What is Alimony or Spousal Maintenance in Arizona?

People thinking about a divorce or legal separation may ask what is alimony or spousal maintenance in Arizona. Spousal maintenance and alimony are the same thing, so you will see us using those terms interchangeably. Spousal maintenance is a monthly support obligation, separate from child support, that is paid from one spouse to the other spouse during the pendency of a divorce or legal separation and after a final divorce decree or legal separation decree is entered by the court. Whether a spouse is entitled to an award of alimony and the amount of alimony paid as well as the length of time that support is paid from one spouse to the other depends upon several factors.

Spousal maintenance in Arizona will not necessarily be granted in every divorce or legal separation case. Alimony in Arizona is a delicate subject, which will affect whether the person receiving alimony will be able to support themselves, as well as whether the person ordered to pay spousal maintenance will be able to pay his or her living expenses while paying alimony. To understand spousal maintenance you must first understand the different reasons a judge may award alimony in an Arizona family law case.

Reasons Courts Award Alimony or Spousal Maintenance

In Arizona there are three forms of spousal maintenance:

  • Permanent Alimony: This type of alimony is granted when spouses are unable to support themselves appropriately and there is no indication that he or she will ever be able to support themselves in the future. This typically occurs when someone has a significant disability;
  • Rehabilitative Alimony: Rehabilitative spousal maintenance is awarded when a spouse is unable to support themselves at the current time, but will be able to do so if he or she were to attain additional education, work experience or training that would enable him or her to support themselves in the future; or
  • Compensatory Alimony: Compensatory spousal maintenance may be awarded when one spouse has contributed to the educational opportunities of the other spouse. For example, if a spouse had supported the family throughout the marriage to allow the other spouse to obtain education or further his or her career.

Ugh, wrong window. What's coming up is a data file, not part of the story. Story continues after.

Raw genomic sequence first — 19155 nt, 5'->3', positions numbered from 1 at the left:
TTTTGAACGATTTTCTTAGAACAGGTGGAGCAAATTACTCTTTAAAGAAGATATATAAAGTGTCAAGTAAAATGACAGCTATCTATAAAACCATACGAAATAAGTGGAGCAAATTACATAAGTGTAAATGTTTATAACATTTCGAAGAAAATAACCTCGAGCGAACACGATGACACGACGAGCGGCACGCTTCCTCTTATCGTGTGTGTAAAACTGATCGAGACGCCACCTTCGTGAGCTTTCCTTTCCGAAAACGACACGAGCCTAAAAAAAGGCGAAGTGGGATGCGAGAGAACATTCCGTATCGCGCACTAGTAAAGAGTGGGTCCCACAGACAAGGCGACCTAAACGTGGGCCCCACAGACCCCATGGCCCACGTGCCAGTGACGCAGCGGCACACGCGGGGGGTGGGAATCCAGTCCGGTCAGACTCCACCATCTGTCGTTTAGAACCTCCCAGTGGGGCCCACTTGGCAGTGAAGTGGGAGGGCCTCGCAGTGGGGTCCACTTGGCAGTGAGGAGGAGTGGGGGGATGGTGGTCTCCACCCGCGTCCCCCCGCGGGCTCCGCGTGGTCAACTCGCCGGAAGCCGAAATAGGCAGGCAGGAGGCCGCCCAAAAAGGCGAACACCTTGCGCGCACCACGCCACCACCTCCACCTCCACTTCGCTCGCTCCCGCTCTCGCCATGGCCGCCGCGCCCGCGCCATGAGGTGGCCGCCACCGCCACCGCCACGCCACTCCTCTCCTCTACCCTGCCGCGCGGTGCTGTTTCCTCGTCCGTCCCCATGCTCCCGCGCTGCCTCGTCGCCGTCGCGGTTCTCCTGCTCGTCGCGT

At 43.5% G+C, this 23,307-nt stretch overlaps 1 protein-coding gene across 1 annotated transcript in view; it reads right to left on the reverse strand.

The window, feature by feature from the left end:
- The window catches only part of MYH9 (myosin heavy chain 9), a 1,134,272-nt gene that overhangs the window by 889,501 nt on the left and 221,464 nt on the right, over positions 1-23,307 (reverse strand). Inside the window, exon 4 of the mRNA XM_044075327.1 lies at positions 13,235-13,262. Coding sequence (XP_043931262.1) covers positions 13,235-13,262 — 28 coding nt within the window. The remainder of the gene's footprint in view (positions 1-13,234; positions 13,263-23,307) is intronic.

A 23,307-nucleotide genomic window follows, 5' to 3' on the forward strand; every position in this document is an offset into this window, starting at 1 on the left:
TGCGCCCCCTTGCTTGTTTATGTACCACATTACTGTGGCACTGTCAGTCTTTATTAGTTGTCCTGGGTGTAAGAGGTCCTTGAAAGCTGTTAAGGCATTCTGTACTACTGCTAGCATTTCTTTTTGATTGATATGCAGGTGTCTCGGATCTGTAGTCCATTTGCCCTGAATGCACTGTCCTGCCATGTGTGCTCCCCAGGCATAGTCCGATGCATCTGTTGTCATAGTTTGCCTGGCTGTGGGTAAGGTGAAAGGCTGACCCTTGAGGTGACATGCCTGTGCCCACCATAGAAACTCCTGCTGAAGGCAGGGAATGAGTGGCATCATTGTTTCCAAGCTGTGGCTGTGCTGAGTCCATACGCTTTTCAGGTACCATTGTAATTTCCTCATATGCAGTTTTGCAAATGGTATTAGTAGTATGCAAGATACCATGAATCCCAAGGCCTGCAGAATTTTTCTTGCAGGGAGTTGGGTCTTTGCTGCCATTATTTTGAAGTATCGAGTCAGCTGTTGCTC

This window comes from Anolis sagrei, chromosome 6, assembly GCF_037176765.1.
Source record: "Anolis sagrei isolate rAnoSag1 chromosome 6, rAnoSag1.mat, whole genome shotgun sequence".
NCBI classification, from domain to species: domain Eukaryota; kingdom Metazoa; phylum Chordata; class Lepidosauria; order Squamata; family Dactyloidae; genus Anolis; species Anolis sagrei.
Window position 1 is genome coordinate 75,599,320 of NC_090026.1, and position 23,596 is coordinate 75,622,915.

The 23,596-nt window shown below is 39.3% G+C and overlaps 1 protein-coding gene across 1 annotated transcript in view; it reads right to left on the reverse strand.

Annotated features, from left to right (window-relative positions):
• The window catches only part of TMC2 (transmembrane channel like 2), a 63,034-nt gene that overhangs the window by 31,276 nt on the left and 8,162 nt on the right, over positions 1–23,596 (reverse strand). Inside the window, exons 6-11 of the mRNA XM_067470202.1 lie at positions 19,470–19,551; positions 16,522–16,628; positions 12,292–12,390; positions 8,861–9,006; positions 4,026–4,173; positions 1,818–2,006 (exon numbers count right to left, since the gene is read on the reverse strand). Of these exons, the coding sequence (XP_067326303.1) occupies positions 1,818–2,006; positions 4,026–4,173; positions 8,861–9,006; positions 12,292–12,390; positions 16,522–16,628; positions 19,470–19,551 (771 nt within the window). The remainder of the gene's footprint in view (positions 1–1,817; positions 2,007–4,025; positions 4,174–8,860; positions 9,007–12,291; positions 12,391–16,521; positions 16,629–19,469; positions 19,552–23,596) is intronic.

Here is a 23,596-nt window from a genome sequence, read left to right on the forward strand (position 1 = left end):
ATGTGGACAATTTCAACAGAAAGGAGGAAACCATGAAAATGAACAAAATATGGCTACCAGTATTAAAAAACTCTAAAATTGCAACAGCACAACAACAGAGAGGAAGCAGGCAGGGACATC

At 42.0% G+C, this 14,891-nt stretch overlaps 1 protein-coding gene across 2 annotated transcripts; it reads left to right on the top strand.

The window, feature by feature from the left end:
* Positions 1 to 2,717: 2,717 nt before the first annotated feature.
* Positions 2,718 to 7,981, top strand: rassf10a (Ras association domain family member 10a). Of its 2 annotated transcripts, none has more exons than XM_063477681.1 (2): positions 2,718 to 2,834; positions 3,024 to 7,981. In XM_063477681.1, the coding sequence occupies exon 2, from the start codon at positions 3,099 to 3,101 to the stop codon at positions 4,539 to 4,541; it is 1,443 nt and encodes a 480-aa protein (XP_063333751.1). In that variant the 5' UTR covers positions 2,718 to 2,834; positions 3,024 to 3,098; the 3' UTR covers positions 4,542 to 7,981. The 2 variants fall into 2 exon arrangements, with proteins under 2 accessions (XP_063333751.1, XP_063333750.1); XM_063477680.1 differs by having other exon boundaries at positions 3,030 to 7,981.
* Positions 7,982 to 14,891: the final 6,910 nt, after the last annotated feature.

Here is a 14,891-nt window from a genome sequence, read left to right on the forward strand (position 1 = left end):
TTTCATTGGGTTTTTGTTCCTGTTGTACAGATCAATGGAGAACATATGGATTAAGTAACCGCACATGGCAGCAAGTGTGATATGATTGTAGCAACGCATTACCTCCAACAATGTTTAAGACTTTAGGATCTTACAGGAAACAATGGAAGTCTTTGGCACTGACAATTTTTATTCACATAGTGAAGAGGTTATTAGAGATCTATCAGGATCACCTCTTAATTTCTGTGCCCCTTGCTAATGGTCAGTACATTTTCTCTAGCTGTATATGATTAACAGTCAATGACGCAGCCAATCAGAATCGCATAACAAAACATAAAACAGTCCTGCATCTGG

It is important to know that certain eligibility requirements must be met for a spouse to receive spousal maintenance in Arizona. These requirements include:

  • The spouse lacks sufficient property to provide for his or her reasonable needs;
  • Is unable to support themselves through appropriate employment;
  • Must care for a child who is of such a young age that he or she should not be expected to work;
  • Contributed to the educational opportunities of the other spouse;
  • Had a marriage of long duration; or
  • Is of an age that precludes a spouse from finding appropriate employment.
Hildebrand Law, PC | Voted Best of Our Valley in Arizona Foothills Magazine.

Hildebrand Law, PC | Voted Best of Our Valley in Arizona Foothills Magazine.

Amount of Spousal Maintenance Awarded

Alimony is not awarded in all Arizona divorce cases. In those cases where an award of spousal maintenance is appropriate, the court usually enters an award of rehabilitative spousal maintenance. The spouse seeking an award of rehabilitative spousal maintenance has the burden of demonstrating the steps he or she intends to take to increase his or her earning ability to provide their his or her own financial support. For example, a spouse may testify that he or she intends to obtain a college degree or attend an occupational program. That spouse would also need to present evidence of the cost of that education or training, as well as the length of time it will take that spouse to complete that education or training. Lastly, the spouse should present evidence of the cost of obtaining that education or training to consider when entering an award of alimony in an Arizona divorce or legal separation in Arizona.

Although there are many factors a court will consider when awarding alimony in Arizona, it has been our experience the that two most compelling factors are the length of the marriage and the difference in the parties’ incomes. Courts consider marriage of under ten years to be marriages of short duration, marriages of ten to 15 years to be marriages of moderate duration, and marriages lasting over fifteen years to marriages of long duration.

Contact Our Scottsdale and Phoenix Arizona Alimony Attorneys

Contact us today or call us at (480)305-8300 to schedule your consultation with one of our Scottsdale and Phoenix Arizona Spousal Maintenance Attorneys today regarding any questions you have regarding Arizona spousal maintenance laws or any other family law matter.